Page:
critical literacy, new literacies, literacy and identity, arts and literacy, embodiment and literacy
Purpose This study aims to discuss the ethical and political possibilities offered by the presence of teaching artists (TAs) and visual artwork in racially and culturally diverse high school literacy (English Language Arts) classrooms. Design/methodology/approach This study explores episodes from two separate ethnographic studies that were conducted in one teacher’s critical literacy classroom across a span of several years. This study uses a transliteracies approach (Stornaiulo et al., 2017) to think about “meaning-making at the intersection of human subjects and materials” (Kontovourki et al., 2019); the study also draws on critical scholarship on art and making (Ngo et al., 2017; Vossoughi et al., 2016). The TA, along with the materials and processes of artmaking, decentered the teacher and literacy itself, inviting in new social realities. Findings TAs’ collective interpretation of existing artwork and construction of new works made visible how both human and nonhuman bodies co-produced “new ways of feeling and being with others” (Zembylas, 2017, p. 402). This study views these artists as catalysts capable of provoking, or productively disrupting, the everyday practices of classrooms. Social implications Both studies demonstrated new ways of feeling, being and thinking about difference, bringing to the forefront momentary possibilities and impossibilities of complex human and nonhuman intra-actions. The provocations flowing from the visual artwork and the dialogue swirling around the work presented opportunities for emergent and unexpected experiences of literacy learning. Originality/value This work is valuable in exploring the boundaries of literacy learning with the serious inclusion of visual art in an English classroom. When the TAs guided both interpretation and production of artwork, they affected and were affected by the becoming happening in the classroom. This study suggests how teaching bodies, students and artwork pushed the transformative potential of everyday school settings.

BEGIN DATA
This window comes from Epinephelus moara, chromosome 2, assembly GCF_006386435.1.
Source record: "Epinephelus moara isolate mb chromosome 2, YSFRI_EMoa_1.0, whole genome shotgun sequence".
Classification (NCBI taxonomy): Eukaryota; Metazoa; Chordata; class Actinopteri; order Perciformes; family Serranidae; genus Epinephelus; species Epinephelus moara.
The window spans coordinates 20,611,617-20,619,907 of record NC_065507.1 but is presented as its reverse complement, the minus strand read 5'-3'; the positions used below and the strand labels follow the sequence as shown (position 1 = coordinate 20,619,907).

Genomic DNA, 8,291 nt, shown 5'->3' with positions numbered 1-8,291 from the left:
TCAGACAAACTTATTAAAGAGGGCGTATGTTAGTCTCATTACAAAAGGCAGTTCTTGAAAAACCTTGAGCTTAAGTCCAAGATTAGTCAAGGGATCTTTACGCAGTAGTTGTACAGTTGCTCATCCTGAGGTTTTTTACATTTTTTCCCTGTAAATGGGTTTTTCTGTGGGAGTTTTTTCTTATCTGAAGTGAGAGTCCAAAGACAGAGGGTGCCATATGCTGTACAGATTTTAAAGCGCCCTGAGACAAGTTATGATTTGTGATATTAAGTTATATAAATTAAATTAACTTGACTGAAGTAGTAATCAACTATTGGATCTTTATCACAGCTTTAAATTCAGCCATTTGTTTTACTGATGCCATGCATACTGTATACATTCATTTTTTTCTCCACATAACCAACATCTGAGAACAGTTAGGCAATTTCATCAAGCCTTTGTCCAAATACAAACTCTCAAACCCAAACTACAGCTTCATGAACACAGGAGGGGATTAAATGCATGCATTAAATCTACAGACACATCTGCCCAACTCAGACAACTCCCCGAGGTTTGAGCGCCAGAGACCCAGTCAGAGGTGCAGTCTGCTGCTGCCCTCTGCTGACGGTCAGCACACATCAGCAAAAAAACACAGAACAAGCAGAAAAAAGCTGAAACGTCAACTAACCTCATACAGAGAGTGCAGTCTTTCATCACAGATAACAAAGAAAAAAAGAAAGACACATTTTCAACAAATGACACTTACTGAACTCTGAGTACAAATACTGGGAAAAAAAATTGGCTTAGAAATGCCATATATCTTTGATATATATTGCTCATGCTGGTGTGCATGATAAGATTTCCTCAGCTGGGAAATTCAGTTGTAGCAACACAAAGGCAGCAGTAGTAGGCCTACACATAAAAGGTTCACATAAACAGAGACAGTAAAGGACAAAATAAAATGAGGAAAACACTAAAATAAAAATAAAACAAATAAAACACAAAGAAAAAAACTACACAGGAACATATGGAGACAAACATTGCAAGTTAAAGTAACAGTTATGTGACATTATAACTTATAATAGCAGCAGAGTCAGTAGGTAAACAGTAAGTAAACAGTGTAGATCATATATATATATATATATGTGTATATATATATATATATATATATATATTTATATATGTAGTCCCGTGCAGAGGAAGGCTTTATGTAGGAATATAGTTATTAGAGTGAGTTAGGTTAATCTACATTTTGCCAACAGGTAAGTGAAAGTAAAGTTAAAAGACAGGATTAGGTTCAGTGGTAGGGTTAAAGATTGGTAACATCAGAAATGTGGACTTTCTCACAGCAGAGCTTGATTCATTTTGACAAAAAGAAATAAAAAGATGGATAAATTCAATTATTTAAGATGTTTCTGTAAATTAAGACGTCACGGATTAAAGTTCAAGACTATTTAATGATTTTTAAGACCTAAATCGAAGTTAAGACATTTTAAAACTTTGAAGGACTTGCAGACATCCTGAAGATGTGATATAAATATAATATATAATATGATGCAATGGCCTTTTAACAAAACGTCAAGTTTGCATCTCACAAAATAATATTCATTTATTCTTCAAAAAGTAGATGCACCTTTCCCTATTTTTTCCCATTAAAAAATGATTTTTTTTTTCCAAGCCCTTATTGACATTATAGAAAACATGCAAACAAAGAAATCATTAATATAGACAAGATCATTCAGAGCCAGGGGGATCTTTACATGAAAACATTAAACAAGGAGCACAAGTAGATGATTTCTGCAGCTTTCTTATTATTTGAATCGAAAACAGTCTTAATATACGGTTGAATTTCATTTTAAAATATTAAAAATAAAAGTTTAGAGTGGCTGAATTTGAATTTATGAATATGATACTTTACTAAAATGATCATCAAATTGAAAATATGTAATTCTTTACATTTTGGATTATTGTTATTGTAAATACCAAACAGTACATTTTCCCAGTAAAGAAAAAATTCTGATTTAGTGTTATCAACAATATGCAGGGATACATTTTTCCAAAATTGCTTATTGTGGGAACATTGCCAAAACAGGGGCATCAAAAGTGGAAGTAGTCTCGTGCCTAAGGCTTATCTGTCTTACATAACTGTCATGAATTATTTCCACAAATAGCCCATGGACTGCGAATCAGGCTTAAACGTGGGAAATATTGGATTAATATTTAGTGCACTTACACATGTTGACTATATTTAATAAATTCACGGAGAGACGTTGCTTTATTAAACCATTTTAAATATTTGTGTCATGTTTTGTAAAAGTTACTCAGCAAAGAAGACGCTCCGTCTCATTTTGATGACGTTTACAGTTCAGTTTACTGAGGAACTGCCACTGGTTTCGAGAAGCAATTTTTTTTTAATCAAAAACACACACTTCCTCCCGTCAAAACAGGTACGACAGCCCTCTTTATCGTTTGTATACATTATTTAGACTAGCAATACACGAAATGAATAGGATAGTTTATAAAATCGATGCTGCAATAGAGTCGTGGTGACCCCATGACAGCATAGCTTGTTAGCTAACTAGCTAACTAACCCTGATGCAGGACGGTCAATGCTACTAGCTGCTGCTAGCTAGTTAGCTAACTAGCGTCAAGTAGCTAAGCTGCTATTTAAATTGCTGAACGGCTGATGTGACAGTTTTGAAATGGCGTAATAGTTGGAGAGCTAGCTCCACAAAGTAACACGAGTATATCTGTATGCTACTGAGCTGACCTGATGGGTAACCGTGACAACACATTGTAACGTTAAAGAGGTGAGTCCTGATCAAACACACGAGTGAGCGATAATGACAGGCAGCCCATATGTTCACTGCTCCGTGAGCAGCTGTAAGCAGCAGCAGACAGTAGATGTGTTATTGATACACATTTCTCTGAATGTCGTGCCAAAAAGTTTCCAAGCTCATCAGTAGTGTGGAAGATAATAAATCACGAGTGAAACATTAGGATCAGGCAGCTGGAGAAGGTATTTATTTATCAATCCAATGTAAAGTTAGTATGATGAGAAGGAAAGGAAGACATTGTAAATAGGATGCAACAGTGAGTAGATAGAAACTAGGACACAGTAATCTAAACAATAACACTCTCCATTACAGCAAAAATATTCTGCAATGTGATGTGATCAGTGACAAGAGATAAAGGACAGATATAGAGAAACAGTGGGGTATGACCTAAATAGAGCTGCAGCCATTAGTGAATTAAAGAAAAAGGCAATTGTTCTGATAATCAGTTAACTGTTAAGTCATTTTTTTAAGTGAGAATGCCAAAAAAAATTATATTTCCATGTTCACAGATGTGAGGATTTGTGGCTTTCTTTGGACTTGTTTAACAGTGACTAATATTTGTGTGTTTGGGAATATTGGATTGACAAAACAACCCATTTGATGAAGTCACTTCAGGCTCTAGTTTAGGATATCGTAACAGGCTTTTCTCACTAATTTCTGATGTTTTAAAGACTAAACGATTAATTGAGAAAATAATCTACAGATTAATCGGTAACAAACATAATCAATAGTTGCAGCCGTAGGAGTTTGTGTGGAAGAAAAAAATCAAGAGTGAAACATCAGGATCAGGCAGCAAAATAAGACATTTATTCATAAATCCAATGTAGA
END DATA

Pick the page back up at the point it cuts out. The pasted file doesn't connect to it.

English Teaching: Practice & Critique
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© Crampton, A. and Lewis, C. (2020), "Artists as catalysts: the ethical and political possibilities of teaching artists in literacy classrooms", English Teaching: Practice & Critique, Vol. 19 No. 4, pp. 447-462. https://doi.org/10.1108/ETPC-11-2019-0154. This Autho Accepted Manuscript (AAM) is provided for your own personal use only. It may not be used for resale, reprinting, systematic distribution, emailing, or for any other commercial purpose without the permission of the publisher
Crampton, A. and Lewis, C. (2020), "Artists as catalysts: the ethical and political possibilities of teaching artists in literacy classrooms", English Teaching: Practice & Critique, Vol. 19 No. 4, pp. 447-462. https://doi.org/10.1108/ETPC-11-2019-0154
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